by Nancy Wolff, DMLA Counsel
Steven Gardner was not pleased to find that four of his copyrighted images – “Alaska Wildlife,” “Polar Bears 10 Hidden Bears,” “Find 12 Tigers,” and “Harmony of Wolves” – were being printed and sold on merchandise by CafePress Inc., the company behind www.cafepress.com, without his permission. Gardner filed a copyright action against CafePress alleging that CafePress directly infringed his four images.
CafePress allows users to upload images to its site, select from its menu of novelty items, including t-shirts and mugs, and CafePress handles the everything else, including printing the image on the merchandise and shipping. Users can also make their images available for third parties to purchase via various online marketplaces including CafePress’s own website, Amazon, and eBay.
In Gardner’s case, several CafePress users uploaded his images onto CafePress’s website and sold merchandise bearing images images through CafePress’s platform and other websites, generating approximately $6,000 in revenue. CafePress also ran advertisements featuring Gardner’s images.
CafePress moved for summary judgment, asking the court to find that there is no basis for a claim of direct copyright infringement, asserting that the Copyright Act requires some volitional conduct in order to find liability.
Generally, a party bringing a claim for copyright infringement must establish the following elements in order to succeed in a claim for direct copyright infringement: (1) ownership of the allegedly infringed material, (2) violation of at least one exclusive right granted to copyright holders, and (3) volitional conduct by the defendant. Here, the first two elements, ownership of the copyright and violation of at least one exclusive right were undisputed. Only this third element – volitional conduct by the defendant – was disputed.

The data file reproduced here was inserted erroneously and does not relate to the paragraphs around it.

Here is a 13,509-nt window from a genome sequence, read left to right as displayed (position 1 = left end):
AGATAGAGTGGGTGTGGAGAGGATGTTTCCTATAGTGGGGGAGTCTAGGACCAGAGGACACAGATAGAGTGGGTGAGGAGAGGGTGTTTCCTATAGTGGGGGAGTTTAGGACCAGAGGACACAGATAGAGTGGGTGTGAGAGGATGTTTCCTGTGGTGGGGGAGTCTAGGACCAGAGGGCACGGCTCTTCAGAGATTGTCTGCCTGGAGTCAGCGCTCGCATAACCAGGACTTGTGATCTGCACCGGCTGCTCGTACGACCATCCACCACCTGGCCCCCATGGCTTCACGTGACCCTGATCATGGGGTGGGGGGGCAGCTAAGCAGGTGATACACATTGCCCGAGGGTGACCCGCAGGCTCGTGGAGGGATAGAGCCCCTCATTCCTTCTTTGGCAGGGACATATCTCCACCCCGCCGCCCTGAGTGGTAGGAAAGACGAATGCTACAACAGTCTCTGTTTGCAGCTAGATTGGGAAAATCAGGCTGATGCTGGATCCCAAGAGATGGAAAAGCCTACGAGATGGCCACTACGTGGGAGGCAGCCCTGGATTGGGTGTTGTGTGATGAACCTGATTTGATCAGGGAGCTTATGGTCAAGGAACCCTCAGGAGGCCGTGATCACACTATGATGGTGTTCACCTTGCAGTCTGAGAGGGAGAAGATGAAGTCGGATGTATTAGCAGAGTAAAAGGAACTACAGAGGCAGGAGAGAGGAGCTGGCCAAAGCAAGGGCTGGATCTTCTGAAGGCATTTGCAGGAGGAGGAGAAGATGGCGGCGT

CafePress argued that it did not act with the requisite volition because, just like cases involving satellite and cable television providers, it is the individual CafePress users – the ones who uploaded the images and offered the items bearing the images available for sale – who are directly liable for infringement, not CafePress. CafePress also attempted to rely on the immunities afforded to online service providers with respect to user-generated content under the Digital Millennium Copyright Act (DMCA). On the other hand, Gardner argued that CafePress is akin to the copy shops that courts have held directly liable for the conduct of its customers in copying course packs and the like.
In this instance, Gardner’s case was allowed to proceed past summary judgment because the court found that there were questions of fact as to whether CafePress’s conduct was sufficient to find liability. The Court’s decision was influenced by the fact that CafePress’s service is not completely automated and a significant portion of the alleged infringing acts was done by CafePress employees. In line with Gardner’s argument, the Court highlighted that, like the copy shop, “CafePress’s employees, not its customers, are the ones operating the machinery used by CafePress to create the allegedly infringing items.” While CafePress may act at the direction of its users initially, CafePress is the one actually making the merchandise.
In denying CafePress’s motion for summary judgment on the direct copyright infringement claim, the court kept alive the question of CafePress’s direct liability for another day. Notably, this decision also hints at the court’s willingness to chip away at protections afforded online service providers under the DMCA when the provider creates physical goods from user-generated content. This qualified immunity from monetary damages under the DMCA may be lost depending on the level of activity and involvement an online provider has in creating products with user generated content.